Six Things Every Runner Can Learn From Nike’s Breaking2 Two-Hour Marathon Attempt

Marathon Attempt
(Image credit: Unknown)

Even though none of the trio managed to break the two-hour barrier, history was made when Eliud Kipchoge, Zersenay Tadese and Lelisa Desisa ran a marathon as part of Nike’s Breaking2 programme.

Kipchoge completed the 42.2km course in 2hr 0min 25sec, a massive 2min 32sec faster than the current world record and 2min 40sec better than his own personal best of 2hr 3min 5sec. Although those records won’t count, because the event didn’t qualify as an official attempt under International Association of Athletics Federations (IAAF) regulations, it was still a stunning effort.

The trio of athletes had access the best tech, nutrition and coaching in their bid to break two hours. Although most of it is out of reach of the average pavement pounder, there are things you can learn from Nike’s Breaking2 programme that will improve your running.

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Eat Nitrate-Rich Food Like Spinach, Beetroot, Rocket And Lettuce

Andrew Jones, professor of applied physiology at the University of Exeter and special advisor (endurance) for the English Institute of Sport, was the man Nike asked to provide training and nutrition advice for the three athletes. In an interview with The Guardian he revealed some of tips he gives athletes, starting with a recommendation to increase your intake of nitrate-rich food.

When Jones visited athletes in Kenya he noticed they ate a lot of nitrate-rich stewed spinach – which is why he’s become the man responsible for the beetroot revolution in sports. The high amount of nitrates in the purple vegetable can result in performance boosts for athletes at all levels. Along with beetroot and spinach, other good sources of nitrates include rocket and lettuce.

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Refuel Little And Often

If you’ve ever run a marathon you’ve probably already been introduced to the joys of trying to refuel while on the go using carb gels, electrolyte drinks and water. A standard strategy is to take on a carbohydrate running gel and fluids every 5K or so, but during the Breaking2 attempt the runners took on fluids every 2.4km. Taking on smaller amounts of carbs and electrolytes more often makes it easier for the body to absorb them.

Don’t Be Afraid To Push The Pace On Long Runs

Your longest training runs are generally a minute or so slower per kilometre than the pace you’ll actually run on race day. According to Jones this differs from the strategy of elite African athletes, who will start long runs slowly but pick up the pace throughout the run. It will help you get used to the requirements of maintaining your race pace.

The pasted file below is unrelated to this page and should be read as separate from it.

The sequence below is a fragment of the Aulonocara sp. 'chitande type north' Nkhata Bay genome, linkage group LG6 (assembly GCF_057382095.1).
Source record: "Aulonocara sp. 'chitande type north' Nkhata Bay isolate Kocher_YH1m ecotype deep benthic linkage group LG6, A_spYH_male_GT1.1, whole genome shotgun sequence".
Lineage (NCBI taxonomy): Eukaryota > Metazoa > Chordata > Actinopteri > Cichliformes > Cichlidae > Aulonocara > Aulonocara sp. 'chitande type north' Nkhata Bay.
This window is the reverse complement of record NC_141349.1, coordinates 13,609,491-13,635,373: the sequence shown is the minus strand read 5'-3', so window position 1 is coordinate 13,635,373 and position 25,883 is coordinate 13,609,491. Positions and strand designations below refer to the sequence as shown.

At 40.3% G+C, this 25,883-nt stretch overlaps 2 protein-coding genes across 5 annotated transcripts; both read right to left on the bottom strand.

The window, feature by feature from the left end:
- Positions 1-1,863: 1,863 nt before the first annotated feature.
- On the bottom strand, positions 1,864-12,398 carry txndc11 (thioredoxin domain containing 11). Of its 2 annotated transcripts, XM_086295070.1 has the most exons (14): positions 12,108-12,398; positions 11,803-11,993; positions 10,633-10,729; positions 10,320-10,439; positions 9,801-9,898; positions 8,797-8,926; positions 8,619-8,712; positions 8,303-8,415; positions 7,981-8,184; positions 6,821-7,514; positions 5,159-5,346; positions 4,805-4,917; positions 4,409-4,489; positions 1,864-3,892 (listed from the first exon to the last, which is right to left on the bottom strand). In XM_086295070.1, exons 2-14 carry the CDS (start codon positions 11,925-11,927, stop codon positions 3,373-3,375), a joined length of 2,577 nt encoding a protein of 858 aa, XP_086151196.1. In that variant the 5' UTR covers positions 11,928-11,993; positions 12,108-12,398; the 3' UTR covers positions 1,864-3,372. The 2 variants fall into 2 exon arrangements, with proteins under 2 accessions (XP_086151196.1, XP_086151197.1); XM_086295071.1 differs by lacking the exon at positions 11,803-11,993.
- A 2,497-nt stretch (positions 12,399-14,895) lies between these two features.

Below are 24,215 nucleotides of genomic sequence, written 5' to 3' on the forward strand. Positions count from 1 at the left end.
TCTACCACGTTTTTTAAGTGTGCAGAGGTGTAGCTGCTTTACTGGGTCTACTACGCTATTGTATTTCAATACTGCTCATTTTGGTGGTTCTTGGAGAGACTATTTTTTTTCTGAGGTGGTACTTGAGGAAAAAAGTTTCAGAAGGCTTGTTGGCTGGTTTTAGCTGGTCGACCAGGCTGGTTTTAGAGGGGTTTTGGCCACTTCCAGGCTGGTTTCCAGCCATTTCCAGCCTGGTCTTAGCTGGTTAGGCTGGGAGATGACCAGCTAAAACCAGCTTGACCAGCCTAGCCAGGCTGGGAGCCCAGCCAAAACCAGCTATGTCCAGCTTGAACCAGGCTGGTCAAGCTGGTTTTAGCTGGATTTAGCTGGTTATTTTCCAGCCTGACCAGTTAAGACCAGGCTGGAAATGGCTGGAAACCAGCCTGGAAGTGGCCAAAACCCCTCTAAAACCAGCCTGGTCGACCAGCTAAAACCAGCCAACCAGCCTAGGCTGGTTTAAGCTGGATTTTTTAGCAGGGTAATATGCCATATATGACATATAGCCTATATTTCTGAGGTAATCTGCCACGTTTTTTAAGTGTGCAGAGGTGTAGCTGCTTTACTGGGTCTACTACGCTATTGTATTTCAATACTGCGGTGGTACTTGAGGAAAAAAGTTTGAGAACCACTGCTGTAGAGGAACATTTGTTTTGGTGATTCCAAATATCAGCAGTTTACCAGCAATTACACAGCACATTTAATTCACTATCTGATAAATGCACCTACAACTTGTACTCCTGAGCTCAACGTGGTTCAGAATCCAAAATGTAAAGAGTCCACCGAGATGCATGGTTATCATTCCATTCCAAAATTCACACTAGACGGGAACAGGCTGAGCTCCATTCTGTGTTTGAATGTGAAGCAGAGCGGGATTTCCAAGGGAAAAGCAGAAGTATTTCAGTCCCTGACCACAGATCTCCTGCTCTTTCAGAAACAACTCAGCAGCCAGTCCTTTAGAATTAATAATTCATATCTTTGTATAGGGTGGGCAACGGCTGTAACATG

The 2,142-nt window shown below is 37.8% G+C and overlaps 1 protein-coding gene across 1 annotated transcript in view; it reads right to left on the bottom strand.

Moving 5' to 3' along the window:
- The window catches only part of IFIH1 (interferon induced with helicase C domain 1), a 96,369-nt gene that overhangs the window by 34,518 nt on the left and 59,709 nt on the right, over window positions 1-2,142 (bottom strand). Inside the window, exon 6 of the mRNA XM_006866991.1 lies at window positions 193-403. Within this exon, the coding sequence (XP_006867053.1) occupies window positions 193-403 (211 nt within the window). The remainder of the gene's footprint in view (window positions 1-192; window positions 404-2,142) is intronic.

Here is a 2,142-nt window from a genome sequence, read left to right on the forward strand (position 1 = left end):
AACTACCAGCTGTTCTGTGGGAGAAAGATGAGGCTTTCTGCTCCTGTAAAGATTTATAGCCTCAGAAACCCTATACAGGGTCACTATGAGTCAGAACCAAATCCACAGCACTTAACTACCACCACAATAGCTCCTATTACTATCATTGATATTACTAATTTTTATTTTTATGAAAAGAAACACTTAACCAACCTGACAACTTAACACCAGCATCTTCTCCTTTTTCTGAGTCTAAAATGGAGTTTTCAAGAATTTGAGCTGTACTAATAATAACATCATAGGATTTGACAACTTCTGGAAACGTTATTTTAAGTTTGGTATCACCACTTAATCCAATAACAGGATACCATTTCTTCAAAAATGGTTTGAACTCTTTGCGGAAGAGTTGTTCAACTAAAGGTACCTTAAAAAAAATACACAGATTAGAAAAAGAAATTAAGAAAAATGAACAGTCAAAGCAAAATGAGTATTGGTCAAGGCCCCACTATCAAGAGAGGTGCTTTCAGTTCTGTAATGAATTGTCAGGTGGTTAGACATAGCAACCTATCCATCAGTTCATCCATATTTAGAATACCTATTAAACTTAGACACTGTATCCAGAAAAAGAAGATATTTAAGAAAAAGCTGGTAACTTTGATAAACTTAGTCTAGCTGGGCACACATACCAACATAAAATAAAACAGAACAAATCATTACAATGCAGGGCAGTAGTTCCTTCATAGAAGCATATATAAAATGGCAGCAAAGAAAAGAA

Join A Group Of Runners On Race Day

You almost certainly won’t be able to use the flying goose formation of pacers that shielded the Nike athletes from the wind during the Breaking2 run, but most mass-participation events have enough people to allow you to find a group to run with (or just behind) at your preferred pace.

Take Caffeine Towards The End Of A Run

A performance-enhancing supplement that’s entirely legal and available to all, caffeine – taken before a big run and then in the final half-hour – can provided a much-needed boost. According to Jones, all three of the Breaking2 athletes adopted this strategy. You can get carb gels and electrolyte drinks that also contain caffeine to take during a race, as well as caffeine shots from SiS, if chugging a Coke or a coffee mid-run doesn’t sound appealing.

Save Your Best Efforts For Race Day

After Kipchoge, Tadese and Desisa chased the two-hour dream at Monza, Wired journalist Ed Caesar attempted to break 90 minutes for a half-marathon for the first time on the same course. As an amateur athlete embedded with the Breaking2 project, Caesar was given a unique chance to see what runners in his position can learn from the elites. One of the things he learned was that they took their recovery runs very seriously and slowed their pace dramatically. Furthermore, they saved their all-out efforts for race day, resisting the temptation to push too hard during training.

“The time to open up a can of whup-ass is on race day,” Valentijn Trouw, Kipchoge’s manager, told Caesar. “Otherwise, you risk leaving your best performance in training, where nobody sees it.”

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Nick Harris-Fry
Senior writer

Nick Harris-Fry is a journalist who has been covering health and fitness since 2015. Nick is an avid runner, covering 70-110km a week, which gives him ample opportunity to test a wide range of running shoes and running gear. He is also the chief tester for fitness trackers and running watches, treadmills and exercise bikes, and workout headphones.